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Research reveals 38,000 drop in creative freelancers during 2020


New research from the Centre for Cultural Value has revealed that there are 38,000 fewer freelancers in the creative sectors than there were at the beginning of 2020. The drop, from close to 200,000 at the start of 2020 to just 156,000 at the end of the year, reflects the scale of the impact COVID-19 has had on freelancers in creative roles.

The research, which tracked figures across all four Office for National Statistics (ONS) 2020 Labour Force Surveys, found that younger age groups and female freelancers were the most badly affected by the pandemic. Meanwhile, the worst impacted sectors within the creative industry were visual arts, music and performing.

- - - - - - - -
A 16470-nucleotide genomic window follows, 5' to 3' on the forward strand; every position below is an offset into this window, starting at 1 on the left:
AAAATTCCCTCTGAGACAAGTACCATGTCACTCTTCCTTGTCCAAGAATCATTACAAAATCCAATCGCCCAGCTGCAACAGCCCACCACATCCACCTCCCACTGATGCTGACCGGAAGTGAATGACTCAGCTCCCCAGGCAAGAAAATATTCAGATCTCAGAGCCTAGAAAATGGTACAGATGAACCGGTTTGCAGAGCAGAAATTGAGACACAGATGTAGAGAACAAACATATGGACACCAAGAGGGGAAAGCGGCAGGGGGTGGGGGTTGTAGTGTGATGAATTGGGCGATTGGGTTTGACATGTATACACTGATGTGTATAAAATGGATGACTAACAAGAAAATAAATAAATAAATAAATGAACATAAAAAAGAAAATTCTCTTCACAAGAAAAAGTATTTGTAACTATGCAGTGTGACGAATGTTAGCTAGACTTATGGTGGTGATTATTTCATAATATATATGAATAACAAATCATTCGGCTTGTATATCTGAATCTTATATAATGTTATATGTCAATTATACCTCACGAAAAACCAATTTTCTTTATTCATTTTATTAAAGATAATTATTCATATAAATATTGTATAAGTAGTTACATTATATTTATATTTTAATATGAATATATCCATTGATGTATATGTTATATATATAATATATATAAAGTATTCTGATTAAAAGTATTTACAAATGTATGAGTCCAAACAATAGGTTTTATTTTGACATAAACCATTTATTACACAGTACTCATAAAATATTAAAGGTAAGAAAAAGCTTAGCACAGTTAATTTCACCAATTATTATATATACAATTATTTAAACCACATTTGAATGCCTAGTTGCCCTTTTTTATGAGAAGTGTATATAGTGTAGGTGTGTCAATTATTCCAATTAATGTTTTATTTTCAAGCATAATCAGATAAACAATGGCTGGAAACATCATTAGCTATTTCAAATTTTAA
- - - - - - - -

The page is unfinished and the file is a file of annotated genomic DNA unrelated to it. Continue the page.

In terms of age, the number of creative freelancers in the 25-29 age bracket fell by about one third, from 30,000 to around 20,000, while those in the 40-49 age group fell from around 50,000 to approximately 38,000.

The number of creative freelancers working 32 or more hours per week also declined sharply, from around 80,000 at the start of the year to under 60,000 at the end of the year (although this figure showed significant improvement from the spring and summer of 2020).

Dr Dave O’Brien, a lead researcher on the Centre for Cultural Value’s COVID-19 research programme, said: “Throughout the COVID crisis we’ve seen high profile campaigning about the need to support creative freelancers, and these numbers reinforce that issue.”

“There is clearly a crisis, particularly for those in music and the performing and visual arts. Most worrying is the evidence of the impact on younger freelancers, a trend which matches what we know about other employees in creative occupations.”

Dr O’Brien added: “Government, and cultural sector organisations, need to do much more to support the freelance workforce if there is to be any building back better as the economy and society reopens in 2021.”